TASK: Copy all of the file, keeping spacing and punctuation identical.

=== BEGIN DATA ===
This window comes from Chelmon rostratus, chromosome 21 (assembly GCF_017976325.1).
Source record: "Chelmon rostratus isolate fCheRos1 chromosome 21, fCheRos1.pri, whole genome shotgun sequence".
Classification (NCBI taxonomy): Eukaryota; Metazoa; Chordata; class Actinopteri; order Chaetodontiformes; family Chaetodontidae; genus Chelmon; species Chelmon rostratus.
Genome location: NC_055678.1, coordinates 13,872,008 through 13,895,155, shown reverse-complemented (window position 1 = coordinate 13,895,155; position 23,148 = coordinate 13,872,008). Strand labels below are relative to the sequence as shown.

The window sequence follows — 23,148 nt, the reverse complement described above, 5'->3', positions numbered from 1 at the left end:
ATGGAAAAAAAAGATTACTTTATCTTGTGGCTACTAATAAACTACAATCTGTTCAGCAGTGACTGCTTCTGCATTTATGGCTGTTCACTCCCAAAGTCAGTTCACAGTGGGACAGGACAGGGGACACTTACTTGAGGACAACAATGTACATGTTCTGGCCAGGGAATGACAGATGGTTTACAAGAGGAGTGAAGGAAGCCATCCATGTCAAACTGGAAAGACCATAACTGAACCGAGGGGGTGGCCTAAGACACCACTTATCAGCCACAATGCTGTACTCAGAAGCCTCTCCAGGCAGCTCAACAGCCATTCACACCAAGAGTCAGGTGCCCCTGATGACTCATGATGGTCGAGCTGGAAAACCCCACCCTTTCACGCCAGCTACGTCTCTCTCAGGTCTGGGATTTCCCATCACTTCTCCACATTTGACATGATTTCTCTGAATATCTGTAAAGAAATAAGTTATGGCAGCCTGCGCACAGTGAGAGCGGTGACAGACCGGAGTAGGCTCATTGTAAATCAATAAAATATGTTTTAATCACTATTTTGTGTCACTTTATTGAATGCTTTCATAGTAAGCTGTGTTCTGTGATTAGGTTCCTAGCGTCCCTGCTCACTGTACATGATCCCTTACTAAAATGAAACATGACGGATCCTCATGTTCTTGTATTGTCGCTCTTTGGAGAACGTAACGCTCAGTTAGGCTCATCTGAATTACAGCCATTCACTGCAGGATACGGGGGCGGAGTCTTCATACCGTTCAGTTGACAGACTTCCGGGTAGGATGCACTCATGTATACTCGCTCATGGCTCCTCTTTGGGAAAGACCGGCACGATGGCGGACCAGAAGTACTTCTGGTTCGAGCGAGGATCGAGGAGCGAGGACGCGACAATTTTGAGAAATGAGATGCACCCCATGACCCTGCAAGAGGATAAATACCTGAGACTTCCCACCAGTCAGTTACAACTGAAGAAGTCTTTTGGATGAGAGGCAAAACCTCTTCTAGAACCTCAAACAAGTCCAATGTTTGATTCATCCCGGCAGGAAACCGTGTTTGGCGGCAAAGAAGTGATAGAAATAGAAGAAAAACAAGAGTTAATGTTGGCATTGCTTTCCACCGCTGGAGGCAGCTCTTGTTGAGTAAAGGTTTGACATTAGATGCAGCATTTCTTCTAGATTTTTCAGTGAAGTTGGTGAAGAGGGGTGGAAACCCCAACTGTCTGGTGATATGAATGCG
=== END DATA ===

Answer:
This window comes from Chelmon rostratus, chromosome 21 (assembly GCF_017976325.1).
Source record: "Chelmon rostratus isolate fCheRos1 chromosome 21, fCheRos1.pri, whole genome shotgun sequence".
Classification (NCBI taxonomy): Eukaryota; Metazoa; Chordata; class Actinopteri; order Chaetodontiformes; family Chaetodontidae; genus Chelmon; species Chelmon rostratus.
Genome location: NC_055678.1, coordinates 13,872,008 through 13,895,155, shown reverse-complemented (window position 1 = coordinate 13,895,155; position 23,148 = coordinate 13,872,008). Strand labels below are relative to the sequence as shown.

The window sequence follows — 23,148 nt, the reverse complement described above, 5'->3', positions numbered from 1 at the left end:
ATGGAAAAAAAAGATTACTTTATCTTGTGGCTACTAATAAACTACAATCTGTTCAGCAGTGACTGCTTCTGCATTTATGGCTGTTCACTCCCAAAGTCAGTTCACAGTGGGACAGGACAGGGGACACTTACTTGAGGACAACAATGTACATGTTCTGGCCAGGGAATGACAGATGGTTTACAAGAGGAGTGAAGGAAGCCATCCATGTCAAACTGGAAAGACCATAACTGAACCGAGGGGGTGGCCTAAGACACCACTTATCAGCCACAATGCTGTACTCAGAAGCCTCTCCAGGCAGCTCAACAGCCATTCACACCAAGAGTCAGGTGCCCCTGATGACTCATGATGGTCGAGCTGGAAAACCCCACCCTTTCACGCCAGCTACGTCTCTCTCAGGTCTGGGATTTCCCATCACTTCTCCACATTTGACATGATTTCTCTGAATATCTGTAAAGAAATAAGTTATGGCAGCCTGCGCACAGTGAGAGCGGTGACAGACCGGAGTAGGCTCATTGTAAATCAATAAAATATGTTTTAATCACTATTTTGTGTCACTTTATTGAATGCTTTCATAGTAAGCTGTGTTCTGTGATTAGGTTCCTAGCGTCCCTGCTCACTGTACATGATCCCTTACTAAAATGAAACATGACGGATCCTCATGTTCTTGTATTGTCGCTCTTTGGAGAACGTAACGCTCAGTTAGGCTCATCTGAATTACAGCCATTCACTGCAGGATACGGGGGCGGAGTCTTCATACCGTTCAGTTGACAGACTTCCGGGTAGGATGCACTCATGTATACTCGCTCATGGCTCCTCTTTGGGAAAGACCGGCACGATGGCGGACCAGAAGTACTTCTGGTTCGAGCGAGGATCGAGGAGCGAGGACGCGACAATTTTGAGAAATGAGATGCACCCCATGACCCTGCAAGAGGATAAATACCTGAGACTTCCCACCAGTCAGTTACAACTGAAGAAGTCTTTTGGATGAGAGGCAAAACCTCTTCTAGAACCTCAAACAAGTCCAATGTTTGATTCATCCCGGCAGGAAACCGTGTTTGGCGGCAAAGAAGTGATAGAAATAGAAGAAAAACAAGAGTTAATGTTGGCATTGCTTTCCACCGCTGGAGGCAGCTCTTGTTGAGTAAAGGTTTGACATTAGATGCAGCATTTCTTCTAGATTTTTCAGTGAAGTTGGTGAAGAGGGGTGGAAACCCCAACTGTCTGGTGATATGAATGCG